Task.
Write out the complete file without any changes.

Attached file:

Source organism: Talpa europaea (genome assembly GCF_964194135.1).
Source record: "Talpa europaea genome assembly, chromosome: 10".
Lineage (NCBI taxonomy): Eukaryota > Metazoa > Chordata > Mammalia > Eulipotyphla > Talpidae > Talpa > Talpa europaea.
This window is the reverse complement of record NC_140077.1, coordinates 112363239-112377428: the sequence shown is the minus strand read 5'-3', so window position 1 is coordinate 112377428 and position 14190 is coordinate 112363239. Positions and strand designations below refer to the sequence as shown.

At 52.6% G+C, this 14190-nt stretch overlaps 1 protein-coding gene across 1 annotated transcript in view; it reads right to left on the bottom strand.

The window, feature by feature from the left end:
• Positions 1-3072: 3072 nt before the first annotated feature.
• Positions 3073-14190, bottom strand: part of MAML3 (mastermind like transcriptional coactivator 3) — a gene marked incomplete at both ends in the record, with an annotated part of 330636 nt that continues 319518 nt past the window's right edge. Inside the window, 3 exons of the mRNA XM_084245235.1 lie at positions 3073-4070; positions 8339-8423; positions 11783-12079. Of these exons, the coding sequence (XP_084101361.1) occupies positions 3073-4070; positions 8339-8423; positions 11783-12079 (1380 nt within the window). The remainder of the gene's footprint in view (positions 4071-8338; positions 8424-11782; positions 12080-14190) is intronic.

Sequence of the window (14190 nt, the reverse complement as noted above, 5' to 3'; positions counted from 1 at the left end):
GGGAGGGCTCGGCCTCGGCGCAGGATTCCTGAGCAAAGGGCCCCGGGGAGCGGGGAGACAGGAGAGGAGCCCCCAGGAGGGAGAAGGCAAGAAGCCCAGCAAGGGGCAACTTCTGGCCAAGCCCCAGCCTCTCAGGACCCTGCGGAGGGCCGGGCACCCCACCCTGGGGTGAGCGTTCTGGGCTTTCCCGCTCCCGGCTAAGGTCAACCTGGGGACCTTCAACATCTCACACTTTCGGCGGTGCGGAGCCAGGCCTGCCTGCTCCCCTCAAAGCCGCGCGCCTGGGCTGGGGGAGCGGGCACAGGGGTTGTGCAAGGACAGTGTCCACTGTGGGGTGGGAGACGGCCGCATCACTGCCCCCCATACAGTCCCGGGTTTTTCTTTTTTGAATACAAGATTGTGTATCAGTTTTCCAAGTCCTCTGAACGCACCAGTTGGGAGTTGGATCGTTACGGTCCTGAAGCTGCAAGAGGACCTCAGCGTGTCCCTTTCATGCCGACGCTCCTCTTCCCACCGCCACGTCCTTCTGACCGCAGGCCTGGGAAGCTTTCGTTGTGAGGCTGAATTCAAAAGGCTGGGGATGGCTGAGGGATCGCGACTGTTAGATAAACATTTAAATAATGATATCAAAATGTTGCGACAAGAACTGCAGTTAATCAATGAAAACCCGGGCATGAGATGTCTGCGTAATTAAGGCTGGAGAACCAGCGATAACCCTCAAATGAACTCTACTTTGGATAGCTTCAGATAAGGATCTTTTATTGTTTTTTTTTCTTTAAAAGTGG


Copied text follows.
Source organism: Talpa europaea (genome assembly GCF_964194135.1).
Source record: "Talpa europaea genome assembly, chromosome: 10".
Lineage (NCBI taxonomy): Eukaryota > Metazoa > Chordata > Mammalia > Eulipotyphla > Talpidae > Talpa > Talpa europaea.
This window is the reverse complement of record NC_140077.1, coordinates 112363239-112377428: the sequence shown is the minus strand read 5'-3', so window position 1 is coordinate 112377428 and position 14190 is coordinate 112363239. Positions and strand designations below refer to the sequence as shown.

At 52.6% G+C, this 14190-nt stretch overlaps 1 protein-coding gene across 1 annotated transcript in view; it reads right to left on the bottom strand.

The window, feature by feature from the left end:
• Positions 1-3072: 3072 nt before the first annotated feature.
• Positions 3073-14190, bottom strand: part of MAML3 (mastermind like transcriptional coactivator 3) — a gene marked incomplete at both ends in the record, with an annotated part of 330636 nt that continues 319518 nt past the window's right edge. Inside the window, 3 exons of the mRNA XM_084245235.1 lie at positions 3073-4070; positions 8339-8423; positions 11783-12079. Of these exons, the coding sequence (XP_084101361.1) occupies positions 3073-4070; positions 8339-8423; positions 11783-12079 (1380 nt within the window). The remainder of the gene's footprint in view (positions 4071-8338; positions 8424-11782; positions 12080-14190) is intronic.

Sequence of the window (14190 nt, the reverse complement as noted above, 5' to 3'; positions counted from 1 at the left end):
GGGAGGGCTCGGCCTCGGCGCAGGATTCCTGAGCAAAGGGCCCCGGGGAGCGGGGAGACAGGAGAGGAGCCCCCAGGAGGGAGAAGGCAAGAAGCCCAGCAAGGGGCAACTTCTGGCCAAGCCCCAGCCTCTCAGGACCCTGCGGAGGGCCGGGCACCCCACCCTGGGGTGAGCGTTCTGGGCTTTCCCGCTCCCGGCTAAGGTCAACCTGGGGACCTTCAACATCTCACACTTTCGGCGGTGCGGAGCCAGGCCTGCCTGCTCCCCTCAAAGCCGCGCGCCTGGGCTGGGGGAGCGGGCACAGGGGTTGTGCAAGGACAGTGTCCACTGTGGGGTGGGAGACGGCCGCATCACTGCCCCCCATACAGTCCCGGGTTTTTCTTTTTTGAATACAAGATTGTGTATCAGTTTTCCAAGTCCTCTGAACGCACCAGTTGGGAGTTGGATCGTTACGGTCCTGAAGCTGCAAGAGGACCTCAGCGTGTCCCTTTCATGCCGACGCTCCTCTTCCCACCGCCACGTCCTTCTGACCGCAGGCCTGGGAAGCTTTCGTTGTGAGGCTGAATTCAAAAGGCTGGGGATGGCTGAGGGATCGCGACTGTTAGATAAACATTTAAATAATGATATCAAAATGTTGCGACAAGAACTGCAGTTAATCAATGAAAACCCGGGCATGAGATGTCTGCGTAATTAAGGCTGGAGAACCAGCGATAACCCTCAAATGAACTCTACTTTGGATAGCTTCAGATAAGGATCTTTTATTGTTTTTTTTTCTTTAAAAGTGG